blambo61 wrote: »
When in high school eons ago, I decided to do 1000 bench reps with just a bar (45lbs) at home. I started out at sets of 100, then 50 and on down. I wore myself out so bad that I struggled to push that up and therefore I had a hard time getting up off the floor since I couldn't even support my body weight! That was crazy. I did do the 1000 reps.
amflautist wrote: »
@brendagaudette Only girl to do it - I LOVE that!!! I love all stories of girls with grit and spunk. My daughter (the tall one in my picture) still lists one of her proudest achievements as beating all the boys in arm wrestling when she was in 3rd grade.
(In middle school, I remember my feeling of accomplishment when I learned to climb the rope right up to the top of the gymnasium. But I wasn't the only girl to do it. In high school, I used situps to control my menstrual cramps. 100, 150, whatever it took. Always worked.)
brendagaudette wrote: »
Walked 5 miles on my treadmill this morning...3 mph for 5 minutes then 3.5 mph for 5 minutes and it took me 92 minutes total
Vanguard1 wrote: »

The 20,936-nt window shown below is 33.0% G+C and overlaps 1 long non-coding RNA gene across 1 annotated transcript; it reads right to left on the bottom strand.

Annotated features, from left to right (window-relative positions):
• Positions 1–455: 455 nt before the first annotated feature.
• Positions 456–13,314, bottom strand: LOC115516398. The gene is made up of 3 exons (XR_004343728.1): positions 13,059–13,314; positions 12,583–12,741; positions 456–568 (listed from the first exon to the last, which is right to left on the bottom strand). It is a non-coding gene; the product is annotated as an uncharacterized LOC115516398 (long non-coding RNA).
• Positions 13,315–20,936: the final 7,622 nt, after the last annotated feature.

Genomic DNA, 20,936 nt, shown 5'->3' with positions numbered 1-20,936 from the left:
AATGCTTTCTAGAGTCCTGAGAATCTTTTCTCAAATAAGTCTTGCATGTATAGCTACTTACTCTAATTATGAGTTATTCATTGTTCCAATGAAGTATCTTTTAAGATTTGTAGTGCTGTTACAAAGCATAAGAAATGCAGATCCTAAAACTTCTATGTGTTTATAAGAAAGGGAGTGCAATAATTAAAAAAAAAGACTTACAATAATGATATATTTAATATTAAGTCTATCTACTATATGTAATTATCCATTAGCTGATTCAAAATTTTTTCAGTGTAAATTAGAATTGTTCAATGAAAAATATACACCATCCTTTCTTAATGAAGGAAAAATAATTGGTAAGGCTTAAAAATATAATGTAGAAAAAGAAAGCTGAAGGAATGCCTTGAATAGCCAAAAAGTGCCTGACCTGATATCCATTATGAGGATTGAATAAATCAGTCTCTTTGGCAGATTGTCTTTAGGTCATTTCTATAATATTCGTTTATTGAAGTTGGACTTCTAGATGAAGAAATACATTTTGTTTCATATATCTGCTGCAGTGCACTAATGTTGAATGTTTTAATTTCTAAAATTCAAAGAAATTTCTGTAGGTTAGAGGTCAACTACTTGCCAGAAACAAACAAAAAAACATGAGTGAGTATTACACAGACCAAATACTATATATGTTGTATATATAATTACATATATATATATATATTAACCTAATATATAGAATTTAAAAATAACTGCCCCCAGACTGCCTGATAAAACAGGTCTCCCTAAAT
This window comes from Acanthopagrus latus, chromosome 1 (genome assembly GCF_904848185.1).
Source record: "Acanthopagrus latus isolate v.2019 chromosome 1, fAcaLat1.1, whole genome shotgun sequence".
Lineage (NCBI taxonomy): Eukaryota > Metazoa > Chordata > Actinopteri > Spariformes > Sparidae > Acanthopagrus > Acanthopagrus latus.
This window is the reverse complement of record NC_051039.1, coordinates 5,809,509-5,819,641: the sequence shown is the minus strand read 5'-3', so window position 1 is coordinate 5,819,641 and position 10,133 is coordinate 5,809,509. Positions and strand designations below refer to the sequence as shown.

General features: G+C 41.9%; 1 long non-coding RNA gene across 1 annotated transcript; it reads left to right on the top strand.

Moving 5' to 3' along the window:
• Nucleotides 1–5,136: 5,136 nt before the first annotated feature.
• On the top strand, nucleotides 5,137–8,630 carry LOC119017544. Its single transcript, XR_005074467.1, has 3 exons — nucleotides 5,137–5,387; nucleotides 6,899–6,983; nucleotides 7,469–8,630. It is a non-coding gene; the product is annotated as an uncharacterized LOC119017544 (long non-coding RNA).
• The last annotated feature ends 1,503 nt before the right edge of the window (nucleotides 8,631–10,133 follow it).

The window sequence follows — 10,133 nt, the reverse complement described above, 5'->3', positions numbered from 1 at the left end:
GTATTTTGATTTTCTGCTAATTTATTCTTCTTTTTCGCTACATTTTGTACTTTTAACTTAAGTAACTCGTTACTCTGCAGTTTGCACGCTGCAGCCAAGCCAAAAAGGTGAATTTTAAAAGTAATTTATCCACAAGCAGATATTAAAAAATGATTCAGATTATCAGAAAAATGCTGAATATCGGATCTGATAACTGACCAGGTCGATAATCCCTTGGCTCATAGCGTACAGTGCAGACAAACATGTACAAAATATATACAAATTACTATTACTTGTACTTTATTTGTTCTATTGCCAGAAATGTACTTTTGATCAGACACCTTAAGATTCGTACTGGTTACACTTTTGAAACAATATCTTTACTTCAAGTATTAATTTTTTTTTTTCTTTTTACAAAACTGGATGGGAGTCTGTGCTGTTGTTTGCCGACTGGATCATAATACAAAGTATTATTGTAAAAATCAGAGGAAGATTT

Here are a couple of thoughts I have had while in this group, concerning OMAD and exercise; I was leery on whether or not to share them, but here it goes. Most in this group are trying to drop weight (a few are maintaining) and that is a great goal. I also assume that another goal we all share is to look good, and that is where my concern comes in. It is recommended to limit exercise while on OMAD, the less exercise, the faster the weight comes off. By doing this, you will lose the weight, by having a decrease in both Body Fat (BF) and Lean Muscle Mass (LMM), with an end result of being at a goal weight, with a BF% that is the same as the larger version of ourselves. The traits that we are after to look good (muscle definition, toned, visible abs) come from a lower BF%, not from being skinny. So I always recommend a strength training program with any weight loss program. This will ensure that the maximum amount of LMM is preserved (you will lose some) during the weight loss. You cannot build muscle in a calorie deficit, the goal of strength training is to not to add muscle, but to try not to lose as much muscle. It may (big may in my opinion) slow down your weight loss, but the end result of a leaner body will be worth it. Common fears are "I don't want to bulk up"; you won't, no one accidently gets bulky, it is a deliberate process involving eating at a calorie surplus. I am a Certified Personal Trainer and would love to help anyone who wants more info on a program for them, just shoot me a message. If you don't agree, no sweat, continue OMAD and loosing weight, you are all doing great and motivating me on a daily basis!!
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